What are Hearing Aids?
Approximately, 80% of hearing impairments are permanent in nature. The typical treatment of permanent hearing loss is the recommendation of hearing aids. It is important to keep in mind that early intervention is paramount to the success of hearing aid use. Additionally, untreated hearing loss has also recently been linked to an increased rate in cognitive decline.
A hearing aid is a small electroacoustic device which typically fits in or behind the wearer’s ear, and is designed to amplify and modulate sound for the wearer. A hearing aid has three basic parts: a microphone, amplifier, and speaker. The hearing aid receives sound through a microphone, which converts the sound waves to electrical signals and sends them to an amplifier. The amplifier increases the power of the signals and then sends them to the ear through a speaker.
The digital revolution has made a huge impact on the way hearing aids look, feel and function. They can be so small that they are virtually invisible, so “cool” looking that you will want everyone to see them and so natural sounding, they mimic the way you used to hear before you experienced hearing loss.
Until recently, the majority of hearing aids utilized analog signal processing. This has changed rapidly the past few years, and today, nearly all hearing aids sold in the U.S. utilize digital signal processing. Because of the way digital technology converts sound waves; digital hearing aids can be specially programmed to amplify some frequencies more than others. Digital circuitry gives your audiologist more flexibility in adjusting the hearing aid to your specific needs.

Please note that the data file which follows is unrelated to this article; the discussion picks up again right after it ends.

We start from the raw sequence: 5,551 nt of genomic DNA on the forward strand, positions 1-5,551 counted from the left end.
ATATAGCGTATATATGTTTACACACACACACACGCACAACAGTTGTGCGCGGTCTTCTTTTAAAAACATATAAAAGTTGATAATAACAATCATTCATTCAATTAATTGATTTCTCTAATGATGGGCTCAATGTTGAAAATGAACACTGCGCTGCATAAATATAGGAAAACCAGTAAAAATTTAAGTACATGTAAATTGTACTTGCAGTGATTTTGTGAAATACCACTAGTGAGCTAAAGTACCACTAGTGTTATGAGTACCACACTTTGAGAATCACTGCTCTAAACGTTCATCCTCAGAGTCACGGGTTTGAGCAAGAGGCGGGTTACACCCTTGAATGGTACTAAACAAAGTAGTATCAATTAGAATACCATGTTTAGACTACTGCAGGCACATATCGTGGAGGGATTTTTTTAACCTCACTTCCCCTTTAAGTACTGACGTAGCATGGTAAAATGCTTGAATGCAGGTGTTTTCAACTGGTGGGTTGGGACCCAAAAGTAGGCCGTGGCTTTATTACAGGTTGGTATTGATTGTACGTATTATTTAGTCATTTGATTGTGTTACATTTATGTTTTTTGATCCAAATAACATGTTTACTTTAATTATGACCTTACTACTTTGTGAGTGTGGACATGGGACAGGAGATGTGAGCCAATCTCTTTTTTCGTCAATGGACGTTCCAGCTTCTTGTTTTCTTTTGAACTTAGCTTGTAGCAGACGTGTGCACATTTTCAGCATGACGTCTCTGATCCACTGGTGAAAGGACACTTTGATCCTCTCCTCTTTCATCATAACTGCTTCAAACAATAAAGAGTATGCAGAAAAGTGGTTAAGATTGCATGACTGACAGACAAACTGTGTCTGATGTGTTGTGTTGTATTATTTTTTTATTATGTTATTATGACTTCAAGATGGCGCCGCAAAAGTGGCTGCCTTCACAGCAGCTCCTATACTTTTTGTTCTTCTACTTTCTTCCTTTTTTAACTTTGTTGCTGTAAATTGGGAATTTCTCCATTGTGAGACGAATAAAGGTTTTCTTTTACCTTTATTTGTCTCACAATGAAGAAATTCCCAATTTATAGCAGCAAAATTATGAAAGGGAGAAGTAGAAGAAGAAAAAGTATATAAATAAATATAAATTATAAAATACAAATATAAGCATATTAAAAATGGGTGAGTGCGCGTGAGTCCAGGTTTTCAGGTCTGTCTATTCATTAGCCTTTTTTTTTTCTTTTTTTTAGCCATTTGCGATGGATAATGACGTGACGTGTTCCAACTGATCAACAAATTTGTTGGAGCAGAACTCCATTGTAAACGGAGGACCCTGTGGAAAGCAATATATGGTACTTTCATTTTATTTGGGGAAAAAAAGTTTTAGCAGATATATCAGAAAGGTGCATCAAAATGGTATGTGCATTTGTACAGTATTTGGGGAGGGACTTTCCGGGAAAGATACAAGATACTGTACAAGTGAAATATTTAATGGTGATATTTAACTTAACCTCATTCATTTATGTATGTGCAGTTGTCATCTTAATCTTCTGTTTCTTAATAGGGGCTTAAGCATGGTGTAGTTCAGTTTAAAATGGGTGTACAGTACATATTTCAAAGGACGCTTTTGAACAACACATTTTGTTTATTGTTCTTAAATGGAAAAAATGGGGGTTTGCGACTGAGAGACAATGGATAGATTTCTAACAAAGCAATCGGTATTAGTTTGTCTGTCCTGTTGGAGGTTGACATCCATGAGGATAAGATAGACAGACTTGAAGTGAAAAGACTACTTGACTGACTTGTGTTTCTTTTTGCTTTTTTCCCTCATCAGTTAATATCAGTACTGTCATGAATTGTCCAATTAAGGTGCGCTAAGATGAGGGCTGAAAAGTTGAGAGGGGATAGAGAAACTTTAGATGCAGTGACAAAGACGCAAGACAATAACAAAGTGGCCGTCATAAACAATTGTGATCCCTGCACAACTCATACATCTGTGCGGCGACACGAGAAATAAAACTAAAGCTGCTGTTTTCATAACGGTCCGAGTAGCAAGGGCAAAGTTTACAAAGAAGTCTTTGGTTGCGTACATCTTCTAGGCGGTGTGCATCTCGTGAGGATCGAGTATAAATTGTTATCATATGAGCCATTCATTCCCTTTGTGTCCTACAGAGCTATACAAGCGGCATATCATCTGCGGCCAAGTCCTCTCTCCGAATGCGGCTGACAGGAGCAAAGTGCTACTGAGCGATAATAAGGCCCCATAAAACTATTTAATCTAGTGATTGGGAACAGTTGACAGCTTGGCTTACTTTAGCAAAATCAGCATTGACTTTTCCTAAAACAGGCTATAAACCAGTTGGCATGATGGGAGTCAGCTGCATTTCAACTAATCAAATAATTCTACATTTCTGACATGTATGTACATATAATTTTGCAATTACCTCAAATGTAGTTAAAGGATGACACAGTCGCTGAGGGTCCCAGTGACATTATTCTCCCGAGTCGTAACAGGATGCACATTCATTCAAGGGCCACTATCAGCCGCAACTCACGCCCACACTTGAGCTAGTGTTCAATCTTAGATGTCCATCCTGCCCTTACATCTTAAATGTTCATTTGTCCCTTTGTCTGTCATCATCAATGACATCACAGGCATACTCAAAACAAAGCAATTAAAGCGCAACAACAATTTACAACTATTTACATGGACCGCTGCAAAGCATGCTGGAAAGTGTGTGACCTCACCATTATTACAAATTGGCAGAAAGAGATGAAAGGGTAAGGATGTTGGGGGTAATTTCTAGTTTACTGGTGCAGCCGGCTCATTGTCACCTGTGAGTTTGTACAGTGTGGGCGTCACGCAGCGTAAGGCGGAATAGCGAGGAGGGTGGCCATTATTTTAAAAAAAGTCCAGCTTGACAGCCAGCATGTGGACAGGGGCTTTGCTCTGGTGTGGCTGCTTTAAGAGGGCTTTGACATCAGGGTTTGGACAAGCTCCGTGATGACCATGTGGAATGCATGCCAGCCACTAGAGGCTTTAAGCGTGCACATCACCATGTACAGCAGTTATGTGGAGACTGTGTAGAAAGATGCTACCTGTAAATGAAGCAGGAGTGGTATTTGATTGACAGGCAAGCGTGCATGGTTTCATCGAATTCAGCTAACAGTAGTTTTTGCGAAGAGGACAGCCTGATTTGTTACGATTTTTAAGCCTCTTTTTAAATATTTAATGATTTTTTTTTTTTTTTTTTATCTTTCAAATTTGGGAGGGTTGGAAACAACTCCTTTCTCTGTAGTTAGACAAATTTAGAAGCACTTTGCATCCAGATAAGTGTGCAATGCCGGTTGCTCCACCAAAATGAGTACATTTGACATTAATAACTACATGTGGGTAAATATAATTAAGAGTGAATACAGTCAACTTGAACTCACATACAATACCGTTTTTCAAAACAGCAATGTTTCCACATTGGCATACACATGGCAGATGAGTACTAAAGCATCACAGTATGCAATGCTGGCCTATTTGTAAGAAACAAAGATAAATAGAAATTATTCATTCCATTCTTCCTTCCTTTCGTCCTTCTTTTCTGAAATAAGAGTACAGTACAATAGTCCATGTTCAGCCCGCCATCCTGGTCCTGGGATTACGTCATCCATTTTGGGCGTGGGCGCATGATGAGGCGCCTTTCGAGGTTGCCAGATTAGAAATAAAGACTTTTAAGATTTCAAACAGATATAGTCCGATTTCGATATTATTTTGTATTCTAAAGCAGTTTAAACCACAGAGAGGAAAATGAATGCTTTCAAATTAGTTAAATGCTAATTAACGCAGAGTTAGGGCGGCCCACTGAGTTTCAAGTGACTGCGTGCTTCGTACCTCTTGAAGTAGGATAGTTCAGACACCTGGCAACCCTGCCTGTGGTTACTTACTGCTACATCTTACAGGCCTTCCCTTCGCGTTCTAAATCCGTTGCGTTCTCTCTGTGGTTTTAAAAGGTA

Digital technology offers some exciting features. These may vary in the specific hearing aid selected for you.
Some of the features available include:
- Rechargeable technology
- Wireless and Bluetooth accessories allow you to hear your cell phone, television and home phone in stereo, directly through your hearing aids!
- Multiple Adaptive Directional Microphones, which help you hear better in noisy situations.
- Open-fit technology that keeps the ear canal unobstructed helps to eliminate the feeling of fullness or echo-quality in the hearing aid wearer’s voice.
- Dynamic Feedback Cancellation, no more annoying whistles from your hearing aid.
- Automatic Program Adjustments, the hearing aids adjust to your listening environment… whether you are on the phone, in a crowd or in wind.
- Wireless Communication/Binaural Synchronization, so the hearing aids are working together instead of as 2 separate devices!
There are many types of hearing aids (also known as hearing instruments), which vary in size, power and circuitry. There truly are hearing aids to fit any lifestyle. Among the different sizes and models are:
- In the ear or full shell (ITE or FS)
- Half shell (HS)
- In the canal (ITC)
- Completely in the canal (CIC)
- Behind the ear (BTE)
- Receiver in the canal (RIC)
- Open ear mini behind the ear